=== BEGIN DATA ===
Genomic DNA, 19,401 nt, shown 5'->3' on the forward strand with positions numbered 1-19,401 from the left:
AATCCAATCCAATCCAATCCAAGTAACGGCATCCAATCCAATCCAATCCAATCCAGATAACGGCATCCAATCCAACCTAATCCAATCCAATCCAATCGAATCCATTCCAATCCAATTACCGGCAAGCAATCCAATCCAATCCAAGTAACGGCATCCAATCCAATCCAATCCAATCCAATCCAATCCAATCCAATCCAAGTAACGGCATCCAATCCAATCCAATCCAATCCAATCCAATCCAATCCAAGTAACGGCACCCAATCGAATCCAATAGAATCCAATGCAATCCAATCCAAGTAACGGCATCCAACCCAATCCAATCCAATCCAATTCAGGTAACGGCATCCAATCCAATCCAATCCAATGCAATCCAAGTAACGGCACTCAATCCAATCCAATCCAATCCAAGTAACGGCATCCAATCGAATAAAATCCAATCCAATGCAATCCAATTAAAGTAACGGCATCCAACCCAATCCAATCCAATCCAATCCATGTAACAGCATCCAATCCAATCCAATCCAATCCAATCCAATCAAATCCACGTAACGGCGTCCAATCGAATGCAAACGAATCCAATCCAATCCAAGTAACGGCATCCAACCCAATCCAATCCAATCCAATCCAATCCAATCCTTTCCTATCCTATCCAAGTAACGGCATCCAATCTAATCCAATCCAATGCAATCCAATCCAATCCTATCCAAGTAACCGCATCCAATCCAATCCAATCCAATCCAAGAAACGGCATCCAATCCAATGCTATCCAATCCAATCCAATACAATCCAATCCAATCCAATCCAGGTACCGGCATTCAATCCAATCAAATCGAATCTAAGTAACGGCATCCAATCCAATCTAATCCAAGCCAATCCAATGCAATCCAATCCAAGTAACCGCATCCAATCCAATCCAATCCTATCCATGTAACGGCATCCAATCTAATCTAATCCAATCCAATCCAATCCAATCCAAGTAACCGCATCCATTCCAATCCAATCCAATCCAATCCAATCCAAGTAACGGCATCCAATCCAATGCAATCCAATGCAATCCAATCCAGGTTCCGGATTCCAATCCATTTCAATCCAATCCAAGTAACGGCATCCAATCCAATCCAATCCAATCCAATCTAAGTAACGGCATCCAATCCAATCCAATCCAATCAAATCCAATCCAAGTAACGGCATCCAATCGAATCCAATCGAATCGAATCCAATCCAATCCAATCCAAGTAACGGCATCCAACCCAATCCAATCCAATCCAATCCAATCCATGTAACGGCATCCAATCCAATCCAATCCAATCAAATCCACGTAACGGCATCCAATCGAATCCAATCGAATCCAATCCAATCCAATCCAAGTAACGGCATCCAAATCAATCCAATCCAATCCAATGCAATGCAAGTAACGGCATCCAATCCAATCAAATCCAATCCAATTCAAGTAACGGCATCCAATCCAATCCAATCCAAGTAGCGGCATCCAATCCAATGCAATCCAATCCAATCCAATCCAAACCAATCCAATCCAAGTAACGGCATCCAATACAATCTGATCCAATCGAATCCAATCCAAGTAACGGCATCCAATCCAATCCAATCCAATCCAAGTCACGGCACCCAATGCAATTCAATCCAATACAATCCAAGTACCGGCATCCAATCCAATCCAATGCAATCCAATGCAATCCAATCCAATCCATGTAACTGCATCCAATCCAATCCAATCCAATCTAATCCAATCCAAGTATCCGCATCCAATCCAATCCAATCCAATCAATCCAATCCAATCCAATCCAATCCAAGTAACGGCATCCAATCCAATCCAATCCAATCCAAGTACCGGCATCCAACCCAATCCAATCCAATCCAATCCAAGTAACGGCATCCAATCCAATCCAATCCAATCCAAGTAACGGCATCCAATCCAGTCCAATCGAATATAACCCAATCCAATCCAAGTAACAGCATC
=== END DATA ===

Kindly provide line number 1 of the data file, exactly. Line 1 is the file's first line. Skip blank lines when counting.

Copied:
Genomic DNA, 19,401 nt, shown 5'->3' on the forward strand with positions numbered 1-19,401 from the left: